The art of lucha libre

Story highlights

  • Manuel Quiroz is a former champion luchador who now spends his days making masks
  • Artist Chris Parks was inspired on a trip to Mexico to create his own luchadores
  • "The mask is the luchador's identity, both in and out of the ring," Parks says

(CNN)Clothes may make the man, but a mask transforms him into something more.

"With just this mask, the life is changed," Manuel Quiroz says. "Because when you put the mask on, you feel bigger."
Quiroz has become the go-to mask and costume maker for a new generation of fighters in the world of Mexican freestyle wrestling, known as lucha libre. The work is a labor of love for Quiroz, who spends 15 hours a day sewing the detailed masks and gear from his home in South-Central Los Angeles.
    When CNN's Mike Rowe wanted a taste of the luchador life for his series "Somebody's Gotta Do It," his first stop was at Quiroz's workshop to acquire an iconic mask.
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    "The mask is the luchador's identity, both in and out of the ring," says Chris Parks, another luchador artist who works under the name "Pale Horse" and has his own line of luchador-inspired prints.
    Since a trip to Tijuana, Mexico, in 2009, much of Parks' artwork has been inspired by the larger-than-life lucha libre characters.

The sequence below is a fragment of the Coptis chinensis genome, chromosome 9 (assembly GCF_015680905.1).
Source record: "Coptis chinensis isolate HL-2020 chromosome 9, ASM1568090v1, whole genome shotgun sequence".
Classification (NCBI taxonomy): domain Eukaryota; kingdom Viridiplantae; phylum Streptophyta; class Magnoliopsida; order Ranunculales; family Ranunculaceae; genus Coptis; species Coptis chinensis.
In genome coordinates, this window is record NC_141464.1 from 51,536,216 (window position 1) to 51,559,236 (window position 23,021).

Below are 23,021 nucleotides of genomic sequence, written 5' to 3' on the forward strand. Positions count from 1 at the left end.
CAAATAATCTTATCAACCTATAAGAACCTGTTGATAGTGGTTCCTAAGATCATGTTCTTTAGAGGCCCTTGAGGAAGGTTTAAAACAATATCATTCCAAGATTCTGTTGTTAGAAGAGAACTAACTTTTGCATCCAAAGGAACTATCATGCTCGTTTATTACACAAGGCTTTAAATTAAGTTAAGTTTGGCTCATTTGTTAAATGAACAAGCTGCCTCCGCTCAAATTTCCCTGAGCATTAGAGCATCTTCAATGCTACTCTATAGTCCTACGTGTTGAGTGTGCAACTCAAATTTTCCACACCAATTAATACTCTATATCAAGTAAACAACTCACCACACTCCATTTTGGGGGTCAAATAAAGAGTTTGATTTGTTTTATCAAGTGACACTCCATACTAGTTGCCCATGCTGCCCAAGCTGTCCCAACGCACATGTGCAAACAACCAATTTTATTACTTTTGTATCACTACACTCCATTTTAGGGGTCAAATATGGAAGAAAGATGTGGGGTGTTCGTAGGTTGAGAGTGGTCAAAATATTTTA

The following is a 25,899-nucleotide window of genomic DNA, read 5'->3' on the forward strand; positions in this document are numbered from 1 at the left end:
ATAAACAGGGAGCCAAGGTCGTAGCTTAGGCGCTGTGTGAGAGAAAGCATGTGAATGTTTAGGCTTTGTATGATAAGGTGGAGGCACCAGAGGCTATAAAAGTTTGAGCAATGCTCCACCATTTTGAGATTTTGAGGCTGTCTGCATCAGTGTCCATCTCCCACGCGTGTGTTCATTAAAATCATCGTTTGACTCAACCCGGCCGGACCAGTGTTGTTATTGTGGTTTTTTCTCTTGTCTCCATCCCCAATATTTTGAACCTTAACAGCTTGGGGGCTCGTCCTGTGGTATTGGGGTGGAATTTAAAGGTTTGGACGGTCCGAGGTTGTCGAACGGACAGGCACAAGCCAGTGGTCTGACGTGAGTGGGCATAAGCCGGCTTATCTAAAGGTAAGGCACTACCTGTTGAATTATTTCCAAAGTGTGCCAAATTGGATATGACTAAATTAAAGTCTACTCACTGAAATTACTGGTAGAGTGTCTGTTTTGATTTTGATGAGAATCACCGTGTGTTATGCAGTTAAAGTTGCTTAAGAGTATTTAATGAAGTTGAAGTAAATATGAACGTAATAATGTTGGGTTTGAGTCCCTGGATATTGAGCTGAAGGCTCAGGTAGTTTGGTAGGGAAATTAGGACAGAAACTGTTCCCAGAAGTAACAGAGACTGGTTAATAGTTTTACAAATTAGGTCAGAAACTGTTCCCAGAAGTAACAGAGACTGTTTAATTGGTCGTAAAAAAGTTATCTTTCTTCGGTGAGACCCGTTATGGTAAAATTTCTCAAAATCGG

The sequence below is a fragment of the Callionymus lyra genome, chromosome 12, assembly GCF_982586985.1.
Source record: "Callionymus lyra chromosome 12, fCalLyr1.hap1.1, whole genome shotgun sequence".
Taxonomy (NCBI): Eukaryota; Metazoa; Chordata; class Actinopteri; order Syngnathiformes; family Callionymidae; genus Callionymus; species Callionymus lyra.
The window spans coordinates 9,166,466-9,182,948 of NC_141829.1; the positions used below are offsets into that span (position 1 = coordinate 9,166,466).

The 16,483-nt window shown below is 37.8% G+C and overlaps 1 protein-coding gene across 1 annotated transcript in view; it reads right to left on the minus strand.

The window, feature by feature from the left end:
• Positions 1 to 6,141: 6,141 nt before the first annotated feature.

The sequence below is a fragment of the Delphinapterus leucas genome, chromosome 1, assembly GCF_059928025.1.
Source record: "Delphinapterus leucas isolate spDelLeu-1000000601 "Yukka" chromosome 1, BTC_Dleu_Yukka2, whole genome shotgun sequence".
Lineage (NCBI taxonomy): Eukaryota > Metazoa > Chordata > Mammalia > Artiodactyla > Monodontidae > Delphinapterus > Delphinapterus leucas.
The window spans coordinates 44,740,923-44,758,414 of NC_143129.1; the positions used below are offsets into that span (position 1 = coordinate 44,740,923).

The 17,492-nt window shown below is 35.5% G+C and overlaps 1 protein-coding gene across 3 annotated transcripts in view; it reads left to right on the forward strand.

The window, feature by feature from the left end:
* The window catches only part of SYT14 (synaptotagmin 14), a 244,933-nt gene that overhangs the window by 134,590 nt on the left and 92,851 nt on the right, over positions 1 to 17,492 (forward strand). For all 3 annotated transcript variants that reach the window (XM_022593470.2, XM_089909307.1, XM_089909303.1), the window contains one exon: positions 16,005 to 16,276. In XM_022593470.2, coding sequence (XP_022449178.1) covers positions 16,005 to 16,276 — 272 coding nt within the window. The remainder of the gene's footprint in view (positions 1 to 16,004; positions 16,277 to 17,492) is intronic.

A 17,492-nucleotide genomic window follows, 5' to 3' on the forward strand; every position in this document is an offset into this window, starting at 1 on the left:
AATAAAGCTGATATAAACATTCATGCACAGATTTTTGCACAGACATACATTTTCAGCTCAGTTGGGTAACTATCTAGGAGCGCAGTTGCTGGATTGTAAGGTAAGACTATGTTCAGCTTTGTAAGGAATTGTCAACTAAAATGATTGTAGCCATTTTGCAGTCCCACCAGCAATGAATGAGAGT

"Luchadores will keep their faces and real names a secret throughout their entire lives; some of the more iconic luchadores have even been buried in their mask," he says.
    Artist Chris Parks creates luchador characters.
    Parks is currently tackling his biggest lucha libre project yet -- creating his own luchador characters.
    And, as with Quiroz, it all starts with the mask.
    "I like to think of my work with the Pale Horse luchador characters as getting to create real-life super heroes," he says. "It's been really thrilling for me to draw up a concept sketch for a character and see it come to life through the wrestler who takes on the new persona."
    Now, with his characters Oraculo and Serpentico wrestling in real-life events, Parks is finally seeing his artwork hit the canvas ... hard.
    Wrestling fans and art lovers in St. Petersburg, Florida, can see Pale Horse's masked marvels come to life at the "Pale Horse Lucha: The Art of Lucha Libre" event on Cinco De Mayo, or May 5.
    As for Rowe, viewers can see his wrestling adventures at the L.A.-based wrestling, burlesque and comedy show Lucha VaVOOM on "Somebody's Gotta Do It," Thursday at 9 p.m. ET/PT on CNN.
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